Coins’ gift of the gab had long since waned from what it was. It wasn’t just that his words were incoherent. Behind the words themselves, the story itself had been eroded. Where once he would embellish his tales with fanciful untruths and colourful exaggerations, now he merely tried to tell the dull truth, and rarely got even that. A combination of senility and self-regulation had whittled away the rich tapestries of bullshit that he once wove.  What might have been seen as bawdy and bold in a man of younger years was considered lewd and lecherous in someone of his age. His cheeky charm had crept towards a vile vulgarity. His pausing, which used to be for effect, was now solely for the purpose of recollecting his train-wreck of thought. His catalogue of memories, which used to come to mind so vividly, eluded him in his ageing. The details grew cloudy and distant: names of places, and of faces; causes and effects; the reason and the rhyme; the season and the time. These things hid in the dusty cobwebs of his memory, and he could not go on till everything had become clear. And it rarely did. Neither the truth nor the lies coming to mind. Nothing but the grey between the two.

“Six feet six teeth I says,” he says, as the bar telephone rings.
“I’d love to stay and translate,” Philip says quietly to the girls, “but I don’t want to ruin the ending.” They laugh politely.
“In all the other bars on this street, there’s two more like him, and at least one worse,” he adds, picking up the receiver.

The girls returned to composing posts on their phones, so friends and family back in Sydney knew exactly where they were and what they were doing. They had wanted to find the real Ireland, the one off the tourist trail. As did everyone else. And they had duly found it and subsequently ignored it. They tried to capture it in texts, tweets, photos, and video; so that in the future they will be able to look back on the time that they had almost been here. They were here and yet not here. These present moments would become their future pasts. And unfortunately, they knew this.

Philip hung up the phone, and started wiping down the bar.

“Where else are you girls planning to get to?” he asks.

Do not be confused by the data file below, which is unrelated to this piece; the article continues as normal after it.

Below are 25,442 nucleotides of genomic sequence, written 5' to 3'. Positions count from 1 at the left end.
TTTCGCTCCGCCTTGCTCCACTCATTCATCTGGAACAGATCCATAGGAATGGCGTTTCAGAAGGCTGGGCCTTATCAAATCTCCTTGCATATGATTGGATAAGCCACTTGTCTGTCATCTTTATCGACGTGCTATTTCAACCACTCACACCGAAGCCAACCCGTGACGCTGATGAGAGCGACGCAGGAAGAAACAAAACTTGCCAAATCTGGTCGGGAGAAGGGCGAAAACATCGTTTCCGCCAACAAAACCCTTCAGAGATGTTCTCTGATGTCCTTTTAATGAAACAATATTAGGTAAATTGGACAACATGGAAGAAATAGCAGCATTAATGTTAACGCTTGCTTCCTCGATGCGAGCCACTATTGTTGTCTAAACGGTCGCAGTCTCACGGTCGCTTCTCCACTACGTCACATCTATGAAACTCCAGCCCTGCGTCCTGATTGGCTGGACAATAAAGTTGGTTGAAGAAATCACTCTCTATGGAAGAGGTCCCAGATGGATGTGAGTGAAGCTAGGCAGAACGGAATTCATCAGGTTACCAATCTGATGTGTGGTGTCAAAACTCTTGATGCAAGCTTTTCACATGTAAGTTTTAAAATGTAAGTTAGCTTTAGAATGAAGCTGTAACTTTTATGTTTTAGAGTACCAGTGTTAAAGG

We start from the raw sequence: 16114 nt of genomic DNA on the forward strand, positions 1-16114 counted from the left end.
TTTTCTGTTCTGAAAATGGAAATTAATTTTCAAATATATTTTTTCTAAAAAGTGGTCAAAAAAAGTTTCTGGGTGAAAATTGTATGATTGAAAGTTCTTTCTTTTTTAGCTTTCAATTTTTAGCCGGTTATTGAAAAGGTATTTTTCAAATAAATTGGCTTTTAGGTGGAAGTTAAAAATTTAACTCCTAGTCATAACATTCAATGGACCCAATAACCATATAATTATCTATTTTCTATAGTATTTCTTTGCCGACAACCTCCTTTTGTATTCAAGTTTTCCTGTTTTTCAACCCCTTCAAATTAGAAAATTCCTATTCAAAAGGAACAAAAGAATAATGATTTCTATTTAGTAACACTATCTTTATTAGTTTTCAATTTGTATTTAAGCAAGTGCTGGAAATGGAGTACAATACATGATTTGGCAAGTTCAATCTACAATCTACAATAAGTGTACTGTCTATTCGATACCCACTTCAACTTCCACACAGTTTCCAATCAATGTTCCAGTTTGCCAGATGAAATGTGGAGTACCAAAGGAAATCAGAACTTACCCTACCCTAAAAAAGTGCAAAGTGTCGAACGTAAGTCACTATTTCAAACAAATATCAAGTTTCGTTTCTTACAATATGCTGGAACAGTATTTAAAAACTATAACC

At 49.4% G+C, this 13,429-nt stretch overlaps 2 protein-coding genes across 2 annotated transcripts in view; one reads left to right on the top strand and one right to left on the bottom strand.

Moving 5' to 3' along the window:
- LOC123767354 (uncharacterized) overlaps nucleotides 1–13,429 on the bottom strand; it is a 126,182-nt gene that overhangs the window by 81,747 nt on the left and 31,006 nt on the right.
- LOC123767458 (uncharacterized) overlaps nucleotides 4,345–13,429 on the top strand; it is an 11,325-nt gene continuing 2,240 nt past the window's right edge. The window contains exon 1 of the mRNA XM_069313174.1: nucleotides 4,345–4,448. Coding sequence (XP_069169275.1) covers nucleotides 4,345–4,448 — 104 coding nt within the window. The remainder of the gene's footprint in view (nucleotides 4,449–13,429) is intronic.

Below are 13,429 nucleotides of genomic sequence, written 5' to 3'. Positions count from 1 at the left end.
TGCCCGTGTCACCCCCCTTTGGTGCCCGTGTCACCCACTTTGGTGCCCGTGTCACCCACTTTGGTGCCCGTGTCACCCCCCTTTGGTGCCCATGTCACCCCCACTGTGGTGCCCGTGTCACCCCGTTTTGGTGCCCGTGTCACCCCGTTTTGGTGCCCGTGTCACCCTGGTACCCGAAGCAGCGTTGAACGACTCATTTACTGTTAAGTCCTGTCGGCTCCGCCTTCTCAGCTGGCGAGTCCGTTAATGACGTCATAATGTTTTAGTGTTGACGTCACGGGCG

“Not sure. Any suggestions?” asks the blonde.
“Anywhere but here,” he says jokingly, but in his heart he meant it.

He was dreaming of the bar he could have had. In a city far away, where the Irish were the tourists, and the locals were vibrant and loud. Where stories were never told twice. Where people spoke in truths, and not just in gossip, rumours, and hearsay. Where folk danced on matted verandas out the front no matter how old they were. Where there was no jukebox because the customers themselves were made of music.

“Pull uz another, Phil,” says Coins, pushing his glass away from him.

Coins, too, was lost to another world. To faraway times rather than faraway places. He thought not of what he lived through or of what he had seen, but of the times when he was still able to remember what he had lived through and could reconstruct in words what of the world he had seen. Times when he could hold court with just the tone of his voice. When he could build suspense, cloak an audience in intrigue and mystery with the will of his tongue, or deliver a punchline to an enraptured bar. No one could hold a candle to him when it came to tales of adventure or of misadventure. But his wit and wisdom was not what it once was. No sooner would he begin his tale than it would start to unravel. He had told them so many times he was no longer sure of which parts he had made up, or of which he had left out. He had sifted fiction from fact and back again so often that he could no longer tell the difference.

“There you go.” Philip placed the pint down on the beermat in front of him, picking up the change that Coins had counted out.

At the far end of the bar Jim McCudden rose from his seat in the snug and wandered across the room to the jukebox in the opposite corner. He put his hand into his pocket, and pulled out a pile of coins. He picked through them in his palm, dropped a couple in the slot, and returned to his seat. And soon after, once again, it was Christmas Eve, babe; in the drunk tank.

Hands

December 10, 2010